This year marks an important milestone in the history of the North American automobile industry. It was one hundred years ago, on Nov. 3, 1911, that the famous Chevrolet Motor Car Company was established.
Louis Chevrolet, after whom the Company was named, was a Swiss immigrant who became famous racing Buick cars.
William Durant was the other founder. He had created General Motors in 1908 with an amalgamation of the Oldsmobile and Buick companies, but had been forced out of G.M. in 1910 by his bankers.
In 1912, the Chevrolet Company created a partnership with R. M. McLaughlin of Oshawa, who had been building McLaughlin Buicks. McLaughlins then began to manufacture Chevrolet cars in Canada.
In 1913, the Company created the famous ‘bow-tie’ emblem, which was based on a stylized Swiss cross. In 1915, Louis Chevrolet decided to sell his shares to Durant after design disputes. When he died in 1941, Louis Chevrolet was penniless.
Meanwhile, the popularity of the Chevrolets soared. The Company made so much money that Durant was soon able to buy back General Motors.
In 1916, Edward Michener, in partnership with his brother Norman, decided to become the community’s first agents for Chevrolet.
The new firm, Michener Brothers, initially operated out of the old Hepworth-Trimble flour and feed mill, which stood on the current site of the City Centre Stage on 49 St.
Interestingly, in their initial ads, Michener Brothers announced that they were the Central Alberta distributors for the ‘famous Chevrolet cars’ and that they were also dealers in cattle, sheep and horses, paying ‘highest market prices.’
Michener Brothers did very well in the automobile business. In 1918, they had R.G. Dawe construct a large brick garage for them on the southeast corner of Gaetz Ave. and Second St. South (48 St.). This building is still standing.
However, with Edward Michener being appointed a Senator, he and his brother Norman decided to sell the Chevrolet Agency to Ross and Hammond, local farm implement agents.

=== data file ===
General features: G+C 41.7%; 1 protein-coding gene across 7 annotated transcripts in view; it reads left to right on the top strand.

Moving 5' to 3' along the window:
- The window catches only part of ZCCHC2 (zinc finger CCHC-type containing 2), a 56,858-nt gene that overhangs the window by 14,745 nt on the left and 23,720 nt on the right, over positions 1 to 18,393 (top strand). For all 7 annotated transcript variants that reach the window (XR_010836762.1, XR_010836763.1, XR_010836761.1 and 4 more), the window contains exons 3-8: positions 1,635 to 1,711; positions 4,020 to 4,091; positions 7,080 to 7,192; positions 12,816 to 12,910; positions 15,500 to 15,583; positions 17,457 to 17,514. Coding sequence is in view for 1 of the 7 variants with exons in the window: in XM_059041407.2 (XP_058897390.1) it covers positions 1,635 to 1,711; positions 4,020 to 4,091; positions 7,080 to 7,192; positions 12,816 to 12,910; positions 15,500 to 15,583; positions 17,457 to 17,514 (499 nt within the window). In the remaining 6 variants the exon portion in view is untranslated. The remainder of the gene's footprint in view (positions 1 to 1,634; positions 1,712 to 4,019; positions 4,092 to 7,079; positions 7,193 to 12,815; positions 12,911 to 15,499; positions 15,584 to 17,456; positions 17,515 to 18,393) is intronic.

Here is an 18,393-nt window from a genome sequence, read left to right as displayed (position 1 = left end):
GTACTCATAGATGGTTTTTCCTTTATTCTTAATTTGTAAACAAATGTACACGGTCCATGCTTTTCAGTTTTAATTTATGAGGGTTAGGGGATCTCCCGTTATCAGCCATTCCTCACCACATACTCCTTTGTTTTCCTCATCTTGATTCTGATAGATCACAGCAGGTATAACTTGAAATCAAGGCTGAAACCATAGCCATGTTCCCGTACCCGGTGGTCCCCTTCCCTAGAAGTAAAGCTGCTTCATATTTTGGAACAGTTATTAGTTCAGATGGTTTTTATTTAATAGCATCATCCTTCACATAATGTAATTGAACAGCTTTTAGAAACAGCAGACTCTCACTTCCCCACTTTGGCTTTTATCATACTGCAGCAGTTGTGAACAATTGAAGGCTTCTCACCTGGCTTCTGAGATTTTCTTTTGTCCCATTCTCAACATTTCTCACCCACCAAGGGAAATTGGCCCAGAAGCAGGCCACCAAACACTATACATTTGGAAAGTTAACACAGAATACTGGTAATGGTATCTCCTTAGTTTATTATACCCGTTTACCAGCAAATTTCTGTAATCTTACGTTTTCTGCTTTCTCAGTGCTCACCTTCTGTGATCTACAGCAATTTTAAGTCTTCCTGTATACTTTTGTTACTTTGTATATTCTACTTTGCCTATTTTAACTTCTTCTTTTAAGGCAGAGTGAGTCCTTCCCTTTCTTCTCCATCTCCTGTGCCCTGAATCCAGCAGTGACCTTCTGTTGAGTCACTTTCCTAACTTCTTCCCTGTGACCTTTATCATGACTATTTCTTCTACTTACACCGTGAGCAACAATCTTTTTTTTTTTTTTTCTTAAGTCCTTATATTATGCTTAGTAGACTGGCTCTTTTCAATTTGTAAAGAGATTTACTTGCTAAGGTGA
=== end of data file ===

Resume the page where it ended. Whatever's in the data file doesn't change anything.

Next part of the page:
In 1920, George Ely, who had already purchased the Mechanical Garage from the Michener Brothers, bought out Ross and Co. and changed to name of the business to the General Garage. Ely also added Dodge cars to the dealership.
In 1925, Ely decided to concentrate on auto service and repair. The Chevrolet dealership was taken over by Groo Bannerman, who established Bannerman Motors. Oakland (Pontiac) cars were added to Chevrolets as the lines of vehicles sold.
The onset of the Great Depression brought very hard times. In 1932, W.E. Lord, the owner of Red Deer’s first department store before he sold out to Eaton’s in 1928, bought into Bannerman Motors.
In 1933, together with his son Ralph, he bought the entire dealership and changed the name W.E. Lord Company. They sold Oldsmobiles as well as Chevrolets.
Despite the Depression, the Lords did well. In 1935, they were able to construct a large new brick garage on the northwest corner of 48 St. and Gaetz Ave. This building is still standing. For a while, the Lords added Buicks, Pontiacs, LaSalles and Cadillacs as well as G.M.C., Maple Leaf and Chevrolet trucks to the vehicles they sold.
In 1946, the Lords sold the business to Fred Jenner, an experienced car dealer in Red Deer and Olds. Jenner had also earned a M.B.E. for his distinguished service in the Second World War. The name of the company was changed to Red Deer Motors.
In 1951, Fred Jenner moved to Edmonton where he started Jenner Motors. Walter Harvey then managed the business until his passing in 1957. Red Deer Motors was subsequently purchased by Jack Ferris. He later became partners with Gordon Lund, with Lund taking over sole ownership in 1969.
Meanwhile, with the business booming, a new building was constructed in 1965 on a seven-acre site on the southwest corner of Gaetz Ave. and 32 St. At the time, it was on the southern outskirts of the City.
In 1990, the business was purchased by the Wheaton family and renamed Wheaton Chev Olds. The dealership is now known as Pike Wheaton Chevrolet and is one of the premier dealerships in Central Alberta.